April 28, 2010

7 by Mimi

Deadline by Chris Crutcher
Reviewed by Mimi

The book Deadline, written by Chris Crutcher is a story of premature death and all the decisions that come with it. Ben Wolf, the main character, discovers on the first page he is suffering from a terminal ilness. But Ben doesnít let that get him down. He refuses to tell anyone about the disease and lives life to the fullest by making the football team even those heís barely 127 pounds, arguing for a cause he believes in, and meeting the girl of his dreaams. But things get confusing when the town drunk comes into the picture and changes the way that Ben sees life? Will he ever understand or it is already too late? I really enjoyed this story for its realism and the dialog between the characters. The author does a good job of getting you to know each character and to become really be attached to the book. Iíd recommend this book to anyone, male or female looking for a goood read. Caution though. Thereís a bit of cursing and many scenes in the book may draw tears.

The Kite Runner by Khaled Hosseini
Reviewed by Mimi

If youíre looking for a book that will change your life and keep you engrossed every minute, The Kite Runner is the book for you. The story revolves around the life of Amir, an Afghan and the son of a wealthy and successful businessman. Amir is also a best friend to Hassan, the son of Amirís servant who is very poor. Together the boys grow, but in the end betrayal occurs and life for the both of them changes eternally. This book meant so much to me that at times I imagined personally knowing the boys. Sometimes their actions would make me mad at them and sometimes I would laugh with them as if they were friends of my own. I really took pleasure in how vivid all of the descriptions of the author were, which made the story all the better. Iíd suggest this book to anyone looking for a book that will move you to tears of both anger and sorrow, and alter the way you look at the world. The Kite Runner, truly, transformed me.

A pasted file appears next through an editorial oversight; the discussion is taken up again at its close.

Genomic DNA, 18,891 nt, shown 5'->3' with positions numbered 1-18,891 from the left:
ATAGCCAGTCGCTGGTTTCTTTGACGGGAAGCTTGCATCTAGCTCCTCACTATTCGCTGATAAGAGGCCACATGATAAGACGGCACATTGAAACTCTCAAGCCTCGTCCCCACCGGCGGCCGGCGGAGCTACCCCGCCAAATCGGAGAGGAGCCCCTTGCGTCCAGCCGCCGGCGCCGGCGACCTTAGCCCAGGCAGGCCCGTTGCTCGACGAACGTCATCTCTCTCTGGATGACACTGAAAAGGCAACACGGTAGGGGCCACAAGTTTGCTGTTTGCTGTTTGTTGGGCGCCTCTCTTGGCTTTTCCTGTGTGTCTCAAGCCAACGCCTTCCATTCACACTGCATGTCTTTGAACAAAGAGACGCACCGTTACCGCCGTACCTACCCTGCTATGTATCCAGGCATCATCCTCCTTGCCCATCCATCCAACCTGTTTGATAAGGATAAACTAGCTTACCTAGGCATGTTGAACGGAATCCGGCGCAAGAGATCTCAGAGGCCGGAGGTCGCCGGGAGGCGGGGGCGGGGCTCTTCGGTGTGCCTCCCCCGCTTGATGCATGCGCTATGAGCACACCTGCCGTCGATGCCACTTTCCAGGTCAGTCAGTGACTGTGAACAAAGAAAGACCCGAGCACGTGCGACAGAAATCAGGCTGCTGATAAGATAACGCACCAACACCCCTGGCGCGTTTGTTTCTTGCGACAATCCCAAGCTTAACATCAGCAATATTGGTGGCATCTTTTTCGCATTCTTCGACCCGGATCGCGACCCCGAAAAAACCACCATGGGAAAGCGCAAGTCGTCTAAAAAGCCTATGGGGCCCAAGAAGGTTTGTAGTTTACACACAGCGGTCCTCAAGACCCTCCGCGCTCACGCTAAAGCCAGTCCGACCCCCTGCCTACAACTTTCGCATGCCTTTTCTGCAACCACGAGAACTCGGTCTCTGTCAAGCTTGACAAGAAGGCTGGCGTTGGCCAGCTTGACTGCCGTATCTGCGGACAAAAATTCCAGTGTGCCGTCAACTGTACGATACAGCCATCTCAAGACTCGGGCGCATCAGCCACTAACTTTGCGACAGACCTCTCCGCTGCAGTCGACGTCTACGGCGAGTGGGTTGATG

Someone Like Summer by M.E. Kerr
Reviewed by Mimi

If youíre looking for a great book to read and really enjoy, Someone Like Summer by M.E. Kerr, is not for you. Iíd love to say that I whizzed through the account loving every bit, but I didnít. Iíd have to say this was one of the worst books Iíve read all summer. The story starts out bland as Annabel Brown, the daughter of a racist construction worker, meets Esteban, a man from Columbia working in the U.S. illegally. Itís a classic love story that could have been taken from any fairy tale, but at the end it leaves you disappointed and wondering why you ever read the book in the first place. Iíd have to say the worst thing about the book is the racism. The plot doesnít take place in somewhere in the middle of nowhere, where you would expect such ignorance, but in New York. The father calls everyone "Jose", and yet he sincerely believes that he is progressive. The author also does no good by having the relationship of Anna and Esteban go nowhere, as well as by throwing random tidbits no one needs to know into the story. Donít waste your time.

Sleeping Freshmen Never Lie by David Lubar
Reviewed by Mimi